Here’s to our futures!

Sherina

 

Dear Sherina,

I can’t wait to see how your wild and exciting future turns out, which brings me to what I’d like to discuss with you: The fact is that in today’s day and age, everyone has access to instant information. Is this a blessing or a curse? We’ll see. In the meantime, it means is that information that might not have otherwise been widely known, is. This also means that misinformation can spread like wildfire – and often, it does.

A few days ago, an image which depicts dozens of dead bodies began to circulate among several of my social media ‘friends’.. The caption for the photo was something along the lines of “86 killed in Nigeria and Western media isn’t reporting it. Share to show that you care.” As it turns out, the photo was not current nor was it taken in Nigeria. It was taken in the aftermath of a gas tanker explosion in the Congo in 2010. It was, evidently, a tragedy and may those shown in the photograph rest in peace.

However, the danger here is that anyone can take an image and manipulate it to fit their desired narrative. When this is shared a million times, you have a legion of people angry that 86 Nigerians were killed and no one took notice. These people, who would be justified in their anger if this were in fact true, trusted the individual who posted the image. Most did not bother to authenticate the image for themselves – and herein lies the modern dilemma of instant news.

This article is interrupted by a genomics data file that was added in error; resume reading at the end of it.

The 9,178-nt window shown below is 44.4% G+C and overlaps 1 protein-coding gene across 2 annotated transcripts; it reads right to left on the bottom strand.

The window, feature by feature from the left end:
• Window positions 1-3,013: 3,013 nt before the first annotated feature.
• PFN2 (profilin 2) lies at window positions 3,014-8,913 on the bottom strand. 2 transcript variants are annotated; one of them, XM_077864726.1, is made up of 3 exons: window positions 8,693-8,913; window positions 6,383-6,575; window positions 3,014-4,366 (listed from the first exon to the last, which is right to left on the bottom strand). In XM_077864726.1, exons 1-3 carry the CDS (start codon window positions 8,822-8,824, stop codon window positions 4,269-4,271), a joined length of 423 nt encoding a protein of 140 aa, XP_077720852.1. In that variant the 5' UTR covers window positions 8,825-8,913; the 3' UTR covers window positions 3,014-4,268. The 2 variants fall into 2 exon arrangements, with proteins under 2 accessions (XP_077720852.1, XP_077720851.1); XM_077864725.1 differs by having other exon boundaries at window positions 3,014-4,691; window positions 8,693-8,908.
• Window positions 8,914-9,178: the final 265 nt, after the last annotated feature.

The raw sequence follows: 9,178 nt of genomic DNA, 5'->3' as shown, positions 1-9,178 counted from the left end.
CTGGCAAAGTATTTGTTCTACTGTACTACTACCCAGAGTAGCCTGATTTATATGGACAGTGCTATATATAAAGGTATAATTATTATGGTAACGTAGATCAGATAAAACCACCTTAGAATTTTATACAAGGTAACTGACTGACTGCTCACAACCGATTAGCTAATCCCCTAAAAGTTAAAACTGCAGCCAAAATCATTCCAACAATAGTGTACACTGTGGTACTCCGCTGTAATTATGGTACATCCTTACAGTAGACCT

Now, more than ever, we need reliable sources of information. In a world that is evolving at every turn, we must know where we stand in the midst of it all. The news media cannot have their own ideological agenda that they feel obligated to advance at every possible opportunity. Although I am Canadian, I’ve been following the American presidential nominee race on both sides. I am routinely put off my media outlets with evident political bias, whether it be rooted in the political left or the political right.

Journalists have an obligation to be unbiased and critical for the sole purpose of informing the public, thereby enabling the public to make informed decisions for themselves.

As for your question – I would like to work in government because I strongly believe in its power to be a positive force in people’s lives. I sincerely hope that I will one day earn the opportunity to do this.

Ceanray

 

 

Never Suppress a Generous Thought

Dear Ceanray,

The other day at school I paid for my lunch with two five dollar bills. The total of my food was $9.10, so this wasn’t unusual. What was unusual was what happened after the women at the cash register asked me if I had a dime. I was sure I did – I always have an abundance of change in my wallet – so I told her I would check and see.